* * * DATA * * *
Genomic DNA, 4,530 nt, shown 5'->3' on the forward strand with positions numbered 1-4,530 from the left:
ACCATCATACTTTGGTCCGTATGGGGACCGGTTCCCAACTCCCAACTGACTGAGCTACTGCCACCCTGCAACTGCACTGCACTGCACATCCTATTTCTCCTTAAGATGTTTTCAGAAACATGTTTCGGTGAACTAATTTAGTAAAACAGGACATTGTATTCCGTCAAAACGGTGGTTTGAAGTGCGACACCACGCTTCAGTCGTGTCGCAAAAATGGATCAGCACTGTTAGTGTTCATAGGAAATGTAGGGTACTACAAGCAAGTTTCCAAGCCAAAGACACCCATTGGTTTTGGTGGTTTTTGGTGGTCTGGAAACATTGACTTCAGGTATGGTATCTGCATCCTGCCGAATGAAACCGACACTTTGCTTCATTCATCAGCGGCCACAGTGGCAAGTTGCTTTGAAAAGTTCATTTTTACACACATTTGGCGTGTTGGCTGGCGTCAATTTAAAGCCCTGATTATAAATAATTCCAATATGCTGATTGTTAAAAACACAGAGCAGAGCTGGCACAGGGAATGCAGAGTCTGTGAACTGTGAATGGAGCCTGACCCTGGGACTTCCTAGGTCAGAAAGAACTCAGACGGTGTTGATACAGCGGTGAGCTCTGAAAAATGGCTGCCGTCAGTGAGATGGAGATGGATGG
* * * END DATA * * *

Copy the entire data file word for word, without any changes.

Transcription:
Genomic DNA, 4,530 nt, shown 5'->3' on the forward strand with positions numbered 1-4,530 from the left:
ACCATCATACTTTGGTCCGTATGGGGACCGGTTCCCAACTCCCAACTGACTGAGCTACTGCCACCCTGCAACTGCACTGCACTGCACATCCTATTTCTCCTTAAGATGTTTTCAGAAACATGTTTCGGTGAACTAATTTAGTAAAACAGGACATTGTATTCCGTCAAAACGGTGGTTTGAAGTGCGACACCACGCTTCAGTCGTGTCGCAAAAATGGATCAGCACTGTTAGTGTTCATAGGAAATGTAGGGTACTACAAGCAAGTTTCCAAGCCAAAGACACCCATTGGTTTTGGTGGTTTTTGGTGGTCTGGAAACATTGACTTCAGGTATGGTATCTGCATCCTGCCGAATGAAACCGACACTTTGCTTCATTCATCAGCGGCCACAGTGGCAAGTTGCTTTGAAAAGTTCATTTTTACACACATTTGGCGTGTTGGCTGGCGTCAATTTAAAGCCCTGATTATAAATAATTCCAATATGCTGATTGTTAAAAACACAGAGCAGAGCTGGCACAGGGAATGCAGAGTCTGTGAACTGTGAATGGAGCCTGACCCTGGGACTTCCTAGGTCAGAAAGAACTCAGACGGTGTTGATACAGCGGTGAGCTCTGAAAAATGGCTGCCGTCAGTGAGATGGAGATGGATGG